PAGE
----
By Bill Finley
Jim “Mattress Mack” McIngvale made what is believed to be the largest losing wager in horse racing history Saturday, as a $2.4-million win bet on Essential Quality (Tapit) went down in flames as the favorite in the GI Kentucky Derby finished fourth. But, for McIngvale, there were no wounds to be licked.
The bet was tied into a promotion at his Gallery Furniture Stores in Houston. Anyone buying a mattress worth $3,000 or more prior to the Derby would get the mattress for free if the betting favorite won the Derby. The promotion was so successful that McIngvale sold about 2,000 mattresses, making their combined value $6 million. McIngvale said the markup on the mattresses was 100%, meaning he would have been out of pocket about $3 million on the mattresses if the horse had won.
Once McIngvale started to do the math, he realized he could create what amounted to a no-lose situation.
With Essential Quality going off at 2.90-1, McIngvale's $2.4-million bet would have turned into a profit of $6,960,000 had he won. That would have been enough to cover the costs associated with giving away so many mattresses for free. The defeat meant that McIngvale was out $2.4 million, but that is less than the near $3 million he made by selling so many mattresses.
“I'm very glad I did it,” McIngvale said Monday. “It made the store really busy for two weeks. Not only did they buy mattresses, they bought a lot of other things. In this crazy age of Amazon retailing, if we don't do something that sets us apart we're going to be put out of business by the Amazon people or by people that sell these inexpensive mattresses in a box. The promotion was great for bringing people out. It was fun. It's too bad Essential Quality didn't win but it was an exciting race and I hear the ratings were good. It was something that gave horse racing a shot in the arm.”
McIngvale has run similar promotions that tied into bets he made on the World Series, the Super Bowl and the NCAA tournament. He made a successful $3.46-million bet on the Tampa By Buccaneers to cover the spread in this year's Super Bowl.
“I was really amazed to find that out that we sold as many mattresses for this as we did for the Super Bowl,” he said.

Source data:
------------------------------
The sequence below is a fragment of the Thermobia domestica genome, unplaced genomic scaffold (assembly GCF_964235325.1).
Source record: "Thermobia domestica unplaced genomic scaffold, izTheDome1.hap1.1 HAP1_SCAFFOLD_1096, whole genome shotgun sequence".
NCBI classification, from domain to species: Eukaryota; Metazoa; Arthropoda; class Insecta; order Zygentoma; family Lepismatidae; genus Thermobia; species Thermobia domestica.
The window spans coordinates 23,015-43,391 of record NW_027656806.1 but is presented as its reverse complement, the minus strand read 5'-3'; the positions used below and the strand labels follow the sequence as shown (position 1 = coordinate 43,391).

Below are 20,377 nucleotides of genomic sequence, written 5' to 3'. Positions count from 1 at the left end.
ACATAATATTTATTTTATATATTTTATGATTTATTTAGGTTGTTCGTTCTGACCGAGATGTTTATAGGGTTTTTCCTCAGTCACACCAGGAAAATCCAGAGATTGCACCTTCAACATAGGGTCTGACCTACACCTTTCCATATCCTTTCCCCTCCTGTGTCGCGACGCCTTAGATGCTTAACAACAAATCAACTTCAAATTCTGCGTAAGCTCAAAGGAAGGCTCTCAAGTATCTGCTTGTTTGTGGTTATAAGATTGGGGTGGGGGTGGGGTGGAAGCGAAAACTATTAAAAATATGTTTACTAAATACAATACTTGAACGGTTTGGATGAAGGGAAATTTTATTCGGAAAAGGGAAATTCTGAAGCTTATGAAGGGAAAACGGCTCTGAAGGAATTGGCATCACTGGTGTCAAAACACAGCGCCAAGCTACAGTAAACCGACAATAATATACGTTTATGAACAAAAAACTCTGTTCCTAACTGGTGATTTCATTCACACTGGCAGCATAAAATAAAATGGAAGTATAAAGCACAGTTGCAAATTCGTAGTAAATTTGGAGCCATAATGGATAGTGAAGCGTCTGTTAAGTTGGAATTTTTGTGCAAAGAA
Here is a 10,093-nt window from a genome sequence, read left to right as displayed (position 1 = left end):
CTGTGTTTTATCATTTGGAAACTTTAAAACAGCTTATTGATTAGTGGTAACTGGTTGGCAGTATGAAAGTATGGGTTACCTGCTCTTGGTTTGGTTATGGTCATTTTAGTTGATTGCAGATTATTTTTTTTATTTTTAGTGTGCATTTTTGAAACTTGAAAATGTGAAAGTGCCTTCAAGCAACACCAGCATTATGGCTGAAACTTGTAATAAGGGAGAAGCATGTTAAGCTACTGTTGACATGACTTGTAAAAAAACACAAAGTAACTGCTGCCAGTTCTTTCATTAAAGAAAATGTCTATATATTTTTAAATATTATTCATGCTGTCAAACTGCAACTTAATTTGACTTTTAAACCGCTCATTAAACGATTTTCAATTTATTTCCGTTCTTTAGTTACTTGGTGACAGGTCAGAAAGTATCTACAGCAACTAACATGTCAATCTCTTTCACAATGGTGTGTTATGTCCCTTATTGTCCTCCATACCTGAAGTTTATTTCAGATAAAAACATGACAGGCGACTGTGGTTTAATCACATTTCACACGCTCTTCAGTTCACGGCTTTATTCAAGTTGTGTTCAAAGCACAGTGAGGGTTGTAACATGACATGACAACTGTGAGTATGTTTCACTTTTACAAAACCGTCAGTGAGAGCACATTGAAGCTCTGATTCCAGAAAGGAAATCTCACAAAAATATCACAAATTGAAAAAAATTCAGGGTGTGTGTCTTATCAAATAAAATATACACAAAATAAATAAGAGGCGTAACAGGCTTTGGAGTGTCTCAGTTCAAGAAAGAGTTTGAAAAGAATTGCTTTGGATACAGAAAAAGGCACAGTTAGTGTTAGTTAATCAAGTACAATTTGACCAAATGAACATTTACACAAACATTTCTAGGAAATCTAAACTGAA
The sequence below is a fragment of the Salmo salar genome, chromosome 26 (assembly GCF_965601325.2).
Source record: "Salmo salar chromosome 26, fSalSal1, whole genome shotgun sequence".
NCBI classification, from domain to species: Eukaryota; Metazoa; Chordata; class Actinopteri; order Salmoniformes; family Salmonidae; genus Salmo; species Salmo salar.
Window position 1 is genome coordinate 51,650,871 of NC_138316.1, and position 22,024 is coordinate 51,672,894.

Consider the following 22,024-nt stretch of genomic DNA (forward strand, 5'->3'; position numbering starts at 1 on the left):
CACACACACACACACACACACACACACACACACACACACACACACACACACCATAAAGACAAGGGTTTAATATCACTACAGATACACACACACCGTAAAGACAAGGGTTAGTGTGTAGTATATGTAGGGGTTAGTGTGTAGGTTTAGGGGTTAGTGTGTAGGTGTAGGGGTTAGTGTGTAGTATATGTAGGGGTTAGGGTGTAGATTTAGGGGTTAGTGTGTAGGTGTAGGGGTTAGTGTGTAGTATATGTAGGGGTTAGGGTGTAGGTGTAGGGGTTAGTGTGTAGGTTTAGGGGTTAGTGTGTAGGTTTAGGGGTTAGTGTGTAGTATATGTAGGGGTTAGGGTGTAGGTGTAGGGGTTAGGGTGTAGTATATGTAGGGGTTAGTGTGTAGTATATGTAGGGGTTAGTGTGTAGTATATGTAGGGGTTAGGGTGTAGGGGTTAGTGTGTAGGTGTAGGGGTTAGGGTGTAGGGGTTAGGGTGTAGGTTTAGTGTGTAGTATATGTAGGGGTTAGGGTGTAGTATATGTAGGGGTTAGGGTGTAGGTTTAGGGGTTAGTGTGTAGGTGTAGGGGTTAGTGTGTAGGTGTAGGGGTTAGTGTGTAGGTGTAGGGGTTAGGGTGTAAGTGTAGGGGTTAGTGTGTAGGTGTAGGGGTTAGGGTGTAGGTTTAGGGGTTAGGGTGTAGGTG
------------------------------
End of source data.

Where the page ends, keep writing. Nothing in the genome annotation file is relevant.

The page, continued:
McIngvale made all $2.4 million of his bets on track at Churchill Downs rather than through an ADW or in Las Vegas. The cut for purses for on-track bets is 10%, which adds up to $240,000 infusion into the purse account. The cut from an ADW bet is just 5%, and had someone in Las Vegas booked his bet, the horsemen would have gotten no money.
“The people in Kentucky were very happy that I bet all this money on track,” he said. “I could have gone to Las Vegas and bet the money with someone out there or bet it offshore. If I did that, the track would have gotten nothing. I wanted to support the ecosystem of horse racing so I made the bet at Churchill Downs. That way we maximized the amount of money that horsemen got, that the ecosystem got. It's crazy that some people in the horse racing business bet with a bookie or go offshore to a place like Costa Rica. They're not supporting racing.”
Prepared to bet more than the $2.4 million, McIngvale had $4 million wired to Churchill Downs before his arrival. He made his bets over time and in increments, starting with a $500,000 wager on Friday.
“We wanted to seed the money into the pool where it wasn't such a shock to the system,” he said. “I didn't want to bet it all early and I didn't want to bet it all late. I wanted to give the betting public a chance to react to my bet.”
With the money having been wired to Churchill before the race, McIngvale wasn't required to make his wagers through a mutuel clerk. He did, however, make a $100,000 win bet at the windows that was staged for the benefit of the NBC cameras.
McIngvale said he will consider bringing the promotion back for future runnings of the Derby.
“The difference between this bet and the sports bets is the best you're going to do on a sports or football bet is +140 or +150,” he said. “With this, I got +280 on the favorite. That's a pretty good deal. The problem is that not too many horse races can handle a bet that big.”